Here's a quote that's important because it clearly explains why RBIs are what they are.
Do the best hitters generally have more RBI? Yes -- because they are in the middle of the lineup and get the most playing time and therefore have more opportunities. Doesn't baseball rely on driving runners in? Yes -- but driving the runner in is an incidental occurrence to more basic skills: a hitter not making an out, the hitter after him not making an out, and the hitter who gets the RBI not making an out. If outs are not made, runs are guaranteed to score.
And there's the unreliability of the statistic itself. Having more RBI than another player in no way guarantees you are better than that player unless the difference is so wide that your superiority will be apparent in nearly every other statistic. (Was Aaron Hill, with 108 RBI last season [and an .829 OPS], better than Ben Zobrist, with 91 and a .948? J.D Drew with 68 and a .914?)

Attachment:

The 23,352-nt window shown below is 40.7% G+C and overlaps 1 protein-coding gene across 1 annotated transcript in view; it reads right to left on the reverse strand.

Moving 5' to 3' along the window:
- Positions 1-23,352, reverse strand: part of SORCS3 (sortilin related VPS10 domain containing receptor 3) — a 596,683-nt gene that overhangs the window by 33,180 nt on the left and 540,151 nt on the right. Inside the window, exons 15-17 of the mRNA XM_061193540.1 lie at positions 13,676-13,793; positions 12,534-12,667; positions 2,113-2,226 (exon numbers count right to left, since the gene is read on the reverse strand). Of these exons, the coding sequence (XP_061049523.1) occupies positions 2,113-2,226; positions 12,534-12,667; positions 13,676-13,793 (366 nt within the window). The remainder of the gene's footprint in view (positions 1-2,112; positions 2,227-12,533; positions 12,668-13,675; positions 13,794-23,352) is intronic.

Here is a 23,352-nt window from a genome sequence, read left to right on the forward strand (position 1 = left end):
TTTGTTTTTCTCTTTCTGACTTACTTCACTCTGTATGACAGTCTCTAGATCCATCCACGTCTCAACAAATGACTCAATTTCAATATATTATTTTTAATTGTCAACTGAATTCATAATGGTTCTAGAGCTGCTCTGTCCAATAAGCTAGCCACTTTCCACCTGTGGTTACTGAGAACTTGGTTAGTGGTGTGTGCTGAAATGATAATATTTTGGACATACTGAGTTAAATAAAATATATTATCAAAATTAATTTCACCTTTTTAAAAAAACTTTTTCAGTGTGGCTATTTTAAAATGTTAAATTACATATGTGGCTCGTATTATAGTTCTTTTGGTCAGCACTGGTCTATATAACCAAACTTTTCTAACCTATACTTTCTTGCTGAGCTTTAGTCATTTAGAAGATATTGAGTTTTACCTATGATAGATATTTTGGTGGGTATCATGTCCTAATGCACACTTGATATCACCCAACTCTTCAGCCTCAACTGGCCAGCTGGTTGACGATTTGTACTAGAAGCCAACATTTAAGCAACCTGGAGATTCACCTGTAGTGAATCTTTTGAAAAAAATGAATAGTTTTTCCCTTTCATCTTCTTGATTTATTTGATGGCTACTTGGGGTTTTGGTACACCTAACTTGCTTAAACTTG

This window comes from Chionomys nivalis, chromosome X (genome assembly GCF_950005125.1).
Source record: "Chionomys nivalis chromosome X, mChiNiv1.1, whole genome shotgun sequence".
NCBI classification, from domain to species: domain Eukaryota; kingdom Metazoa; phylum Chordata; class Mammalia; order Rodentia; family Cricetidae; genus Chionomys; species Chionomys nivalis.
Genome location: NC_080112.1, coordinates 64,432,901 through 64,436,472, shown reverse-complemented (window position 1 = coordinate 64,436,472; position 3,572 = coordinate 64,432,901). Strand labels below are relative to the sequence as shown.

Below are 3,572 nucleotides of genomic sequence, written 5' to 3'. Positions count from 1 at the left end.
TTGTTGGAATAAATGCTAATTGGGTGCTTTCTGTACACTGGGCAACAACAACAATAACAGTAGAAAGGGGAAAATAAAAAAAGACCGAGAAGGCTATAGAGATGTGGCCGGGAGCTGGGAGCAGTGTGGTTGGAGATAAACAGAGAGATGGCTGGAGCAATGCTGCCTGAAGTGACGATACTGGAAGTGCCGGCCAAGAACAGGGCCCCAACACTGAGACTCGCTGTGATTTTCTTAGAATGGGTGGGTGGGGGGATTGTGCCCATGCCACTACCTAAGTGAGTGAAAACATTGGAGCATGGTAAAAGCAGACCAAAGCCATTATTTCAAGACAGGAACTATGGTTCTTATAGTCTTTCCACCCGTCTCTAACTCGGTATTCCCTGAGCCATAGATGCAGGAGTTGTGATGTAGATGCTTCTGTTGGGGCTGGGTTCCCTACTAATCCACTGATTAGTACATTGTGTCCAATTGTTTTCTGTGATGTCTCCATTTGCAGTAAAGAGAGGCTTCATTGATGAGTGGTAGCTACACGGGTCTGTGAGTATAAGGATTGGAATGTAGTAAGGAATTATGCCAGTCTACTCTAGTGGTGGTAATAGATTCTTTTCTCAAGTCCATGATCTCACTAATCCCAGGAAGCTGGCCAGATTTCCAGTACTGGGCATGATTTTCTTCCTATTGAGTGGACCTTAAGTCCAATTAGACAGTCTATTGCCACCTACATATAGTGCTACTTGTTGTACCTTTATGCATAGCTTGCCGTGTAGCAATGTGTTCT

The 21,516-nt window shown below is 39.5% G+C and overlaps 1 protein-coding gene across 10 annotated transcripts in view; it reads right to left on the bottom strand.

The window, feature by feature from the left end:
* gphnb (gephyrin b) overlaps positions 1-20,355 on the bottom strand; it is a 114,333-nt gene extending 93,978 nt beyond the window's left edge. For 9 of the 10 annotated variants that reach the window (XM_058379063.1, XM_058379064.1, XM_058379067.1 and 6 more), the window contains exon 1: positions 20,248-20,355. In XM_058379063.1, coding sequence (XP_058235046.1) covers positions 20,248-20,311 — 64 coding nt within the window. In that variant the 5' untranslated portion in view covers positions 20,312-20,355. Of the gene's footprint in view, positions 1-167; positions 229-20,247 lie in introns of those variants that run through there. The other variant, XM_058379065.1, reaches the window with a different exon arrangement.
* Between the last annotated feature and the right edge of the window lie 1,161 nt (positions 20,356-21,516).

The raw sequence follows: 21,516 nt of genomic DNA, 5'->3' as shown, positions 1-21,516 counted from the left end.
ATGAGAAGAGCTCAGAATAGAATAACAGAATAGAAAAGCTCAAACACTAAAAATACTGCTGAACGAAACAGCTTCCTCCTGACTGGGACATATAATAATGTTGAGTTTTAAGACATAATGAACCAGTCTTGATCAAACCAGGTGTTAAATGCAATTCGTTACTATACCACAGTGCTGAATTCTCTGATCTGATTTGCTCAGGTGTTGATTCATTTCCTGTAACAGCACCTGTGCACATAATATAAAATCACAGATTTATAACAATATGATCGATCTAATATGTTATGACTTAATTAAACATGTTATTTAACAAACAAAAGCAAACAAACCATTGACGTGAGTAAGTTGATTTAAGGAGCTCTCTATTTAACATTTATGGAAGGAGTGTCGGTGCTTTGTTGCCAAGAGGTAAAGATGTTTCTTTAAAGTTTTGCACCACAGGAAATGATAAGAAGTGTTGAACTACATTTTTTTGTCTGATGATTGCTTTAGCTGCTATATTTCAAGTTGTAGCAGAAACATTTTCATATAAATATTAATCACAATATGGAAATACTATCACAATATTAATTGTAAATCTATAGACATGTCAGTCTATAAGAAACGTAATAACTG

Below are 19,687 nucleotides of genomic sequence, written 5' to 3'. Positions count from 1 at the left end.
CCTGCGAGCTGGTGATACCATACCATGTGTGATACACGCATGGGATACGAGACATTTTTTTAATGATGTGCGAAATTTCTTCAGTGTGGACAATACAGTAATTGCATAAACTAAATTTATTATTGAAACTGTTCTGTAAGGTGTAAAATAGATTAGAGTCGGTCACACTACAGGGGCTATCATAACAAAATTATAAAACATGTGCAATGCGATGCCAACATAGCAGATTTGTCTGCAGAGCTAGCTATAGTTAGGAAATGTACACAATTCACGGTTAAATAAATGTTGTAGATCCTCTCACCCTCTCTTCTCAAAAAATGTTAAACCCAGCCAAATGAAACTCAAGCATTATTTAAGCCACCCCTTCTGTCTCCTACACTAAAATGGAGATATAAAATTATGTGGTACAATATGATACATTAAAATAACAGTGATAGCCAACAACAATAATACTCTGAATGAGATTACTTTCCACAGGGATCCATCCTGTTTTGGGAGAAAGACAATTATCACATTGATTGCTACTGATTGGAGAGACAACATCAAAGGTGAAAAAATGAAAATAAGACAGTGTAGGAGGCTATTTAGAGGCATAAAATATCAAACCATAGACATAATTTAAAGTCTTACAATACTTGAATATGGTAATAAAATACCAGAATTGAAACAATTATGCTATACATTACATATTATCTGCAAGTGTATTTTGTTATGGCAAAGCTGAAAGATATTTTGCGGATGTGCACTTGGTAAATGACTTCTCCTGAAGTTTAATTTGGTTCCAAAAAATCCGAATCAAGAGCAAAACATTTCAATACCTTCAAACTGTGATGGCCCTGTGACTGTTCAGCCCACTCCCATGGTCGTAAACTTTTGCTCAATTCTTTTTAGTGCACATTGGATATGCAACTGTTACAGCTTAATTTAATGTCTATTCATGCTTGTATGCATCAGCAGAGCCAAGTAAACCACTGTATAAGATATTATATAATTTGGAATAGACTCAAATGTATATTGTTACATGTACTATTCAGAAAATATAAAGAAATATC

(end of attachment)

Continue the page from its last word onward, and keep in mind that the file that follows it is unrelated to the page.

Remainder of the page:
The writer obviously does not account for sacrifice plays, which are also important -- but are a result also of other basic skills in a player. In the end, he is right when he says that RBIs are an incidental occurence that relies more on team performance than on the individual performance of a single player. If you place your best hitter in an "RBI position," and lead into him with people who get on base, you will generate more RBIs.
And that in the long run is why you want Mike Stanton batting 4th, despite Jorge Cantú being a "proven 100 RBI guy," because with how well Stanton is hitting, you can bet on him collecting a lot more RBIs than Cantú will in the same position in the lineup.
Unless, of course, he has less RBI chances (which he will if he comes in later in the season). In which case... well, that tells you a lot about RBIs (and their unreliability) in general.